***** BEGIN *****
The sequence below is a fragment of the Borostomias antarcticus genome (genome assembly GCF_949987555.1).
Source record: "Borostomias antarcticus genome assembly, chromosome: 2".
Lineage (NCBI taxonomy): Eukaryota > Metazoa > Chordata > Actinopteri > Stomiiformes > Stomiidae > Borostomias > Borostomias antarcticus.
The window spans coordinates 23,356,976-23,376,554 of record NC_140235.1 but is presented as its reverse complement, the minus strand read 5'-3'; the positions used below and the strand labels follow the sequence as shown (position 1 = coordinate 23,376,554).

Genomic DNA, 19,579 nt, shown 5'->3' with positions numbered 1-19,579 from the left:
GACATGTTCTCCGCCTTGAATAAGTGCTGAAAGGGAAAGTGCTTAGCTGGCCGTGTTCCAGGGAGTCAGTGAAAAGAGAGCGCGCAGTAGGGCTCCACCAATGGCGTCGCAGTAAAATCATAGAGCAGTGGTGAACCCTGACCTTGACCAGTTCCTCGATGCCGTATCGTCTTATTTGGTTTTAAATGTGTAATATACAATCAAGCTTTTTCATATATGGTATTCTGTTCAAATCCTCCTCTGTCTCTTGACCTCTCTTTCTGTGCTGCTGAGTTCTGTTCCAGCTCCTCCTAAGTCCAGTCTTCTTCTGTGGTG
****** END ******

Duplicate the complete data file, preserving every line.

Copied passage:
The sequence below is a fragment of the Borostomias antarcticus genome (genome assembly GCF_949987555.1).
Source record: "Borostomias antarcticus genome assembly, chromosome: 2".
Lineage (NCBI taxonomy): Eukaryota > Metazoa > Chordata > Actinopteri > Stomiiformes > Stomiidae > Borostomias > Borostomias antarcticus.
The window spans coordinates 23,356,976-23,376,554 of record NC_140235.1 but is presented as its reverse complement, the minus strand read 5'-3'; the positions used below and the strand labels follow the sequence as shown (position 1 = coordinate 23,376,554).

Genomic DNA, 19,579 nt, shown 5'->3' with positions numbered 1-19,579 from the left:
GACATGTTCTCCGCCTTGAATAAGTGCTGAAAGGGAAAGTGCTTAGCTGGCCGTGTTCCAGGGAGTCAGTGAAAAGAGAGCGCGCAGTAGGGCTCCACCAATGGCGTCGCAGTAAAATCATAGAGCAGTGGTGAACCCTGACCTTGACCAGTTCCTCGATGCCGTATCGTCTTATTTGGTTTTAAATGTGTAATATACAATCAAGCTTTTTCATATATGGTATTCTGTTCAAATCCTCCTCTGTCTCTTGACCTCTCTTTCTGTGCTGCTGAGTTCTGTTCCAGCTCCTCCTAAGTCCAGTCTTCTTCTGTGGTG